Now, to deal with the cat hair; love the silky wool, but it is a magnet for cat hair.
The ends need to be woven in, and it needs to join the "to be blocked" queue. I hope that I can get the stockinette to stop curling. I should have done the cables over garter, but at the time I didn't know that was possible.
I'm not really pleased with the way this turned out. I thought the colors would complement the knitting, sort of a celtic look, but instead it just looks very 70s. I've been assured that someone will love it; I will see how it blocks before deciding whether it is worth donating. Also, using the left-over yarn, about 2.5 balls, to make a hat might make this better.
All work and no play and all that... too tired for a proper post, so here is the charity scarf as it stood at 2:30 pm Sunday. No energy to lay it out, photograph, upload, etc. It is now 8 rows of garter stitch away from binding off, where it has been stalled for the past 24 hours.
I've also re-felted the giant humongoid kitty pi bed, and am hoping that the sides don't end up as wrinkly as last time. I might have tried too many decreases on the sides to get them to stand up, or I just might not have a felting form that is large enough. It is over the 12" pot surrounded by two layers of towels, which doesn't stretch it quite as much as I would like.
I bound off two projects at the Tuesday group knitting at Borealis Yarns. First off the needles was the DNA scarf in silky wool. It really needs to be blocked; as I've become a faster knitter, my stitches have loosened up some. This is probably good overall, since I was knitting at about 75% of recommended gauge before. But blocking had better fix this, or I will cry and cry after all the time I've put into this; I probably should have switched down to a #5 on the second panel. I've woven in the ends, so now I just need to acquire a checkered tablecloth to put over the cardboard to have a guide to block to. I have 100 blocking pins, so hopefully that will be enough.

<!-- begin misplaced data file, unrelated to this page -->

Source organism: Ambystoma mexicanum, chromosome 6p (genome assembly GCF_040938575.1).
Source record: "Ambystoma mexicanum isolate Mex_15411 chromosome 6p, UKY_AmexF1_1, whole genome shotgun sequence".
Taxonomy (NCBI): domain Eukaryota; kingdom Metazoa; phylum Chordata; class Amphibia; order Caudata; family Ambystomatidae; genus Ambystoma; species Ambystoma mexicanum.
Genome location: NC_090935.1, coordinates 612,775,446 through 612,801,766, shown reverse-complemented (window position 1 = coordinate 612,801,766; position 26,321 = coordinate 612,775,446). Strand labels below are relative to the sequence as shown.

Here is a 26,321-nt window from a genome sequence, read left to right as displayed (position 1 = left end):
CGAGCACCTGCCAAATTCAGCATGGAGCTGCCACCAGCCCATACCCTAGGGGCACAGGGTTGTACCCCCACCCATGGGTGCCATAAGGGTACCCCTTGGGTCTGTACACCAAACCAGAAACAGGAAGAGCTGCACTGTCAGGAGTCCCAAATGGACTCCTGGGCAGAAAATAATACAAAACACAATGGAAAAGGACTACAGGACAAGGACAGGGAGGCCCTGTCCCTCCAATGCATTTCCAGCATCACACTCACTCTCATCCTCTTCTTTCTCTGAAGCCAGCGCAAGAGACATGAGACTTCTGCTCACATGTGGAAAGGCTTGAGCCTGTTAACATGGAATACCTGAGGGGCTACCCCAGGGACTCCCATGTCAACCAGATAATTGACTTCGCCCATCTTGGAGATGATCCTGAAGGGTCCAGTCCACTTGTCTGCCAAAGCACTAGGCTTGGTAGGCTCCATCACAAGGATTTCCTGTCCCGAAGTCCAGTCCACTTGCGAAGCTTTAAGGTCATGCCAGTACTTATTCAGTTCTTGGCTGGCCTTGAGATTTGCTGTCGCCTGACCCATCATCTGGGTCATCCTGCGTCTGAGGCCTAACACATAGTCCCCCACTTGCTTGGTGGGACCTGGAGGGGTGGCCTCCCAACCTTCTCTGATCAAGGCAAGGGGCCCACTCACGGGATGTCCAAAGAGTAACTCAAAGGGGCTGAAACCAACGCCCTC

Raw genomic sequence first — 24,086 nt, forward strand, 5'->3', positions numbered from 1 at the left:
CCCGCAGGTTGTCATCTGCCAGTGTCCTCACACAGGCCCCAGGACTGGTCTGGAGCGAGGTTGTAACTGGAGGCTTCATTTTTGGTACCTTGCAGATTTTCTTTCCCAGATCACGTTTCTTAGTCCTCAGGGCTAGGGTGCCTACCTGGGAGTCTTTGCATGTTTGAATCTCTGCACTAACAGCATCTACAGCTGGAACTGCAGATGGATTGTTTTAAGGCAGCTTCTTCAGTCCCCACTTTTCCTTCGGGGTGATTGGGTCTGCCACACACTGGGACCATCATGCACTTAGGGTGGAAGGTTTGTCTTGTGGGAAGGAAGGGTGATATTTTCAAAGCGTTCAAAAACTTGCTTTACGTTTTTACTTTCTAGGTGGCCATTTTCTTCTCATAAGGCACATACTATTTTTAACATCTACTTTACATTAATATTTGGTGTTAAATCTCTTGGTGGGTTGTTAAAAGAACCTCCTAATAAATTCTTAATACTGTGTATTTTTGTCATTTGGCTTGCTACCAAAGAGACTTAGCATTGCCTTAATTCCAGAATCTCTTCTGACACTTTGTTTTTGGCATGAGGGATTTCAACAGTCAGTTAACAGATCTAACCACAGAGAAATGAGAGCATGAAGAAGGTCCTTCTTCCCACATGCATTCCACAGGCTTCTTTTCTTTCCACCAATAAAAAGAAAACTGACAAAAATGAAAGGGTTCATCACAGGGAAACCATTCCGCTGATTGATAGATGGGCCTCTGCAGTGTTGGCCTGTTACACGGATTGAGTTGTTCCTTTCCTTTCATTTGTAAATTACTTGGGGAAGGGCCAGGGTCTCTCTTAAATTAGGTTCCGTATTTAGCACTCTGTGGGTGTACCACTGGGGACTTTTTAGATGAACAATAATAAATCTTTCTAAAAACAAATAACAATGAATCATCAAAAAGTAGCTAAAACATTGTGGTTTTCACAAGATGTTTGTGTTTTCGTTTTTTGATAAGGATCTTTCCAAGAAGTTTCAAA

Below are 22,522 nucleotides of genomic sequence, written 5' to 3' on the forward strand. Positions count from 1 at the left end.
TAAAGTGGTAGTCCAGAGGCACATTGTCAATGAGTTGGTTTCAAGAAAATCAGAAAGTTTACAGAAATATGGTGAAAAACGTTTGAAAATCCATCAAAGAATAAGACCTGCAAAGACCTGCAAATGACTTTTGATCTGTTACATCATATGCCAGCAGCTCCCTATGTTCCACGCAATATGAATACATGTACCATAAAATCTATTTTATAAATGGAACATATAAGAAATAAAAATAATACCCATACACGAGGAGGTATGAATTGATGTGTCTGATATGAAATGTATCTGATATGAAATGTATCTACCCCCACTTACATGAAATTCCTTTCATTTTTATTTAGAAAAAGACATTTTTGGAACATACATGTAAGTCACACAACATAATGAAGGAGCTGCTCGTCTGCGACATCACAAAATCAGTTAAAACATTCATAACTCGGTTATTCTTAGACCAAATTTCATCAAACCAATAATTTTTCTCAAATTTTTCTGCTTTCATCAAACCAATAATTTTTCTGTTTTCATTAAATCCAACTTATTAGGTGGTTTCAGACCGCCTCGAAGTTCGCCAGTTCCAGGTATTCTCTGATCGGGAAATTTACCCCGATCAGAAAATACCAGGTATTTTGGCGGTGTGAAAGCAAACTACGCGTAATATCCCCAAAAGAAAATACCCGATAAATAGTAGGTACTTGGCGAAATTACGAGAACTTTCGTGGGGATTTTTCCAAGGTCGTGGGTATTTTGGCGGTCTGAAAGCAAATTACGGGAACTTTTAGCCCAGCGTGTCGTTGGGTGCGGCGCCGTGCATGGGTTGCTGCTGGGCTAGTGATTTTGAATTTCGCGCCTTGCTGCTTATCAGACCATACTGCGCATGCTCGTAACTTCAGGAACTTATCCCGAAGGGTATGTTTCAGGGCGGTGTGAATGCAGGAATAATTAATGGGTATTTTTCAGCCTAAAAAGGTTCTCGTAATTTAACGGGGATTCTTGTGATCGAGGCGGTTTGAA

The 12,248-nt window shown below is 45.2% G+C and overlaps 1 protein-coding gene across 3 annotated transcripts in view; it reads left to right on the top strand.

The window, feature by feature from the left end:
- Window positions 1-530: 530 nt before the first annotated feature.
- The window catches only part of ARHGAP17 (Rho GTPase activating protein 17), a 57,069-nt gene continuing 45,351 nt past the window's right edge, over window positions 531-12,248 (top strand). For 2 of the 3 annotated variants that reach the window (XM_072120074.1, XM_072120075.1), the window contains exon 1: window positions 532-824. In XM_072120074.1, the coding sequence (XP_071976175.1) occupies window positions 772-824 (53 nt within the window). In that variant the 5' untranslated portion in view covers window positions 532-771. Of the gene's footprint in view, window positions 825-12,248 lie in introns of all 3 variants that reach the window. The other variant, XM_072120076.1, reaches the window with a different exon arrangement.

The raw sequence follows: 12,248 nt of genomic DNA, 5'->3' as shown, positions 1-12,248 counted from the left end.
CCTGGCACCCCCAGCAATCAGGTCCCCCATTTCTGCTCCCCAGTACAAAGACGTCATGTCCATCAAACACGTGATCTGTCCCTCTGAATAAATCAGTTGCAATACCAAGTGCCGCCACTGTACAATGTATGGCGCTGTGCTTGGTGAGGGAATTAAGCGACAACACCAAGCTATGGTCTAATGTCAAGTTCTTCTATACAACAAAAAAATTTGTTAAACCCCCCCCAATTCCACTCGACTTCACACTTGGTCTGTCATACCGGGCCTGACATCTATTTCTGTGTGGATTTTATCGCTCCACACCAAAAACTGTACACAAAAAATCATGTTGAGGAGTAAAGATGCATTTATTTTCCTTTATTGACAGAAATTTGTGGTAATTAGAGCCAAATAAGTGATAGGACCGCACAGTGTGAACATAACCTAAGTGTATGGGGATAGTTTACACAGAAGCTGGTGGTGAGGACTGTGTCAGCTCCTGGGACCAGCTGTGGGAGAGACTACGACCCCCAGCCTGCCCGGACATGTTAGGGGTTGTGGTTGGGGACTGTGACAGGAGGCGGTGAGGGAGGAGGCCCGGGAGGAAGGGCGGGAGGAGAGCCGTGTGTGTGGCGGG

This is what I've been working on today -- a cable pattern from Elsebeth Lavold's Viking book, worked in a different color. This is charity knitting, where the scarves will be photographed end-to-end before donation to highlight the problem of homelessness in America. The St. John's Cross is also a symbol for happiness, which seems like a good thing to incorporate. It was a personal challenge to see if I could 1) follow Lavold's patterns at all and 2) do them in a different color. This was also my first attempt at two-color knitting, so I think it went pretty well. Now that I know the trick, I am tempted to try it on the DNA cables. It has also inspired some ideas for the baby knitting (more on that later).
I miscrossed a side mini-cable over an early morning beverage at the local coffee shop. Of course, once I had started, the obsessive cabling desire took over. I originally wanted to get half-way down the side of the scarf, but continued on to complete the repeat. So 1.75 repeats done today, which means two repeats are left.
The new skill of laddering down and re-knitting is wonderful. I've fixed one main cable cross and three miscrossed minicables. The minicables are reversed in direction going down the scarf, so it is easy to miscross even when paying attention. (I also failed to fix the edge of the seed stitch border, and had to cry uncle for that part). So even though this is like comfort knitting -- I really like the cables and I have the pattern memorized -- I'm still learning from it.